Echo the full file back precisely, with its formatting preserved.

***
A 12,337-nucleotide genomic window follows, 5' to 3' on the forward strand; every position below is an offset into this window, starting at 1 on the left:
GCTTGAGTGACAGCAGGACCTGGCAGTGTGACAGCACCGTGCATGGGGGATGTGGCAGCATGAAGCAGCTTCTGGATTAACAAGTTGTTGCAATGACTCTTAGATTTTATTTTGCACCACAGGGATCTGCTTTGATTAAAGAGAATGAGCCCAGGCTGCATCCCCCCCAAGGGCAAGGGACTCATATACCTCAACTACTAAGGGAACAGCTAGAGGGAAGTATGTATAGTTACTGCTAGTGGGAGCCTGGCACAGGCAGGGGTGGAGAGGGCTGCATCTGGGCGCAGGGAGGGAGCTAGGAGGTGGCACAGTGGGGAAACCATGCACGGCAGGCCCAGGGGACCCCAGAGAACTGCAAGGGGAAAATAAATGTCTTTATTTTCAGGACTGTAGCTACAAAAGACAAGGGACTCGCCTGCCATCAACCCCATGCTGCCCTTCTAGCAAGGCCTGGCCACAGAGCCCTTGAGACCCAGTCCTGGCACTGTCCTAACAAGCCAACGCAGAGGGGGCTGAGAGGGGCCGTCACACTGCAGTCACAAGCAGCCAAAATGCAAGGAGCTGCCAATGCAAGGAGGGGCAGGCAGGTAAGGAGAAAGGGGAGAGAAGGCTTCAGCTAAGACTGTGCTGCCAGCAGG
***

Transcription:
A 12,337-nucleotide genomic window follows, 5' to 3' on the forward strand; every position below is an offset into this window, starting at 1 on the left:
GCTTGAGTGACAGCAGGACCTGGCAGTGTGACAGCACCGTGCATGGGGGATGTGGCAGCATGAAGCAGCTTCTGGATTAACAAGTTGTTGCAATGACTCTTAGATTTTATTTTGCACCACAGGGATCTGCTTTGATTAAAGAGAATGAGCCCAGGCTGCATCCCCCCCAAGGGCAAGGGACTCATATACCTCAACTACTAAGGGAACAGCTAGAGGGAAGTATGTATAGTTACTGCTAGTGGGAGCCTGGCACAGGCAGGGGTGGAGAGGGCTGCATCTGGGCGCAGGGAGGGAGCTAGGAGGTGGCACAGTGGGGAAACCATGCACGGCAGGCCCAGGGGACCCCAGAGAACTGCAAGGGGAAAATAAATGTCTTTATTTTCAGGACTGTAGCTACAAAAGACAAGGGACTCGCCTGCCATCAACCCCATGCTGCCCTTCTAGCAAGGCCTGGCCACAGAGCCCTTGAGACCCAGTCCTGGCACTGTCCTAACAAGCCAACGCAGAGGGGGCTGAGAGGGGCCGTCACACTGCAGTCACAAGCAGCCAAAATGCAAGGAGCTGCCAATGCAAGGAGGGGCAGGCAGGTAAGGAGAAAGGGGAGAGAAGGCTTCAGCTAAGACTGTGCTGCCAGCAGG